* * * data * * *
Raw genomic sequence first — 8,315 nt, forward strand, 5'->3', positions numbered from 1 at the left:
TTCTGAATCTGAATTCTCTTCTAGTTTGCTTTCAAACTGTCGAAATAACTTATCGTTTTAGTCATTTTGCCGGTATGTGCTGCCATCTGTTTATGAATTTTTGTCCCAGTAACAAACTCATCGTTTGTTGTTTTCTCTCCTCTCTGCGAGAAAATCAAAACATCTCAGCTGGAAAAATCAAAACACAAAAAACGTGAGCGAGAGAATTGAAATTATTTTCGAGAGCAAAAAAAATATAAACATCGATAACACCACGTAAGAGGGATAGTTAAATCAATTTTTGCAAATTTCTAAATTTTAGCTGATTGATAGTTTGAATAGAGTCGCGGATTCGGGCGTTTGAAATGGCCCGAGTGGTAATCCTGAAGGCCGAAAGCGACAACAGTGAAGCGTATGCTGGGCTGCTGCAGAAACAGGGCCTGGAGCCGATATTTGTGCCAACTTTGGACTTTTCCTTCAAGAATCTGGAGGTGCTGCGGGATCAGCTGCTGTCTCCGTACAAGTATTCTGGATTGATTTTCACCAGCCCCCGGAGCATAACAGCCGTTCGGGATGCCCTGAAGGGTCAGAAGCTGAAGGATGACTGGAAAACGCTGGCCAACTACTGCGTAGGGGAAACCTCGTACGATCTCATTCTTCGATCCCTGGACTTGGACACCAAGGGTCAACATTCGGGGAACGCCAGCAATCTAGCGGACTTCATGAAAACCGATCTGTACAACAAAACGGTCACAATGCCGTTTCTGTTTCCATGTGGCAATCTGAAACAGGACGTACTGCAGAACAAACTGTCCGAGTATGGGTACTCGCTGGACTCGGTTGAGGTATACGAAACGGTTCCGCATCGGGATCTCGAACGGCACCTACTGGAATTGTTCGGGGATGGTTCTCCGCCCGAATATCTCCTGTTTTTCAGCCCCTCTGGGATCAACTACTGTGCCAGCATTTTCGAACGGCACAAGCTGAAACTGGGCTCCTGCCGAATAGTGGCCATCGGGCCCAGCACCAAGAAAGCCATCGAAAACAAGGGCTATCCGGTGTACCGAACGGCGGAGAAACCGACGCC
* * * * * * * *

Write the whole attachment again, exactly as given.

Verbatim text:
Raw genomic sequence first — 8,315 nt, forward strand, 5'->3', positions numbered from 1 at the left:
TTCTGAATCTGAATTCTCTTCTAGTTTGCTTTCAAACTGTCGAAATAACTTATCGTTTTAGTCATTTTGCCGGTATGTGCTGCCATCTGTTTATGAATTTTTGTCCCAGTAACAAACTCATCGTTTGTTGTTTTCTCTCCTCTCTGCGAGAAAATCAAAACATCTCAGCTGGAAAAATCAAAACACAAAAAACGTGAGCGAGAGAATTGAAATTATTTTCGAGAGCAAAAAAAATATAAACATCGATAACACCACGTAAGAGGGATAGTTAAATCAATTTTTGCAAATTTCTAAATTTTAGCTGATTGATAGTTTGAATAGAGTCGCGGATTCGGGCGTTTGAAATGGCCCGAGTGGTAATCCTGAAGGCCGAAAGCGACAACAGTGAAGCGTATGCTGGGCTGCTGCAGAAACAGGGCCTGGAGCCGATATTTGTGCCAACTTTGGACTTTTCCTTCAAGAATCTGGAGGTGCTGCGGGATCAGCTGCTGTCTCCGTACAAGTATTCTGGATTGATTTTCACCAGCCCCCGGAGCATAACAGCCGTTCGGGATGCCCTGAAGGGTCAGAAGCTGAAGGATGACTGGAAAACGCTGGCCAACTACTGCGTAGGGGAAACCTCGTACGATCTCATTCTTCGATCCCTGGACTTGGACACCAAGGGTCAACATTCGGGGAACGCCAGCAATCTAGCGGACTTCATGAAAACCGATCTGTACAACAAAACGGTCACAATGCCGTTTCTGTTTCCATGTGGCAATCTGAAACAGGACGTACTGCAGAACAAACTGTCCGAGTATGGGTACTCGCTGGACTCGGTTGAGGTATACGAAACGGTTCCGCATCGGGATCTCGAACGGCACCTACTGGAATTGTTCGGGGATGGTTCTCCGCCCGAATATCTCCTGTTTTTCAGCCCCTCTGGGATCAACTACTGTGCCAGCATTTTCGAACGGCACAAGCTGAAACTGGGCTCCTGCCGAATAGTGGCCATCGGGCCCAGCACCAAGAAAGCCATCGAAAACAAGGGCTATCCGGTGTACCGAACGGCGGAGAAACCGACGCC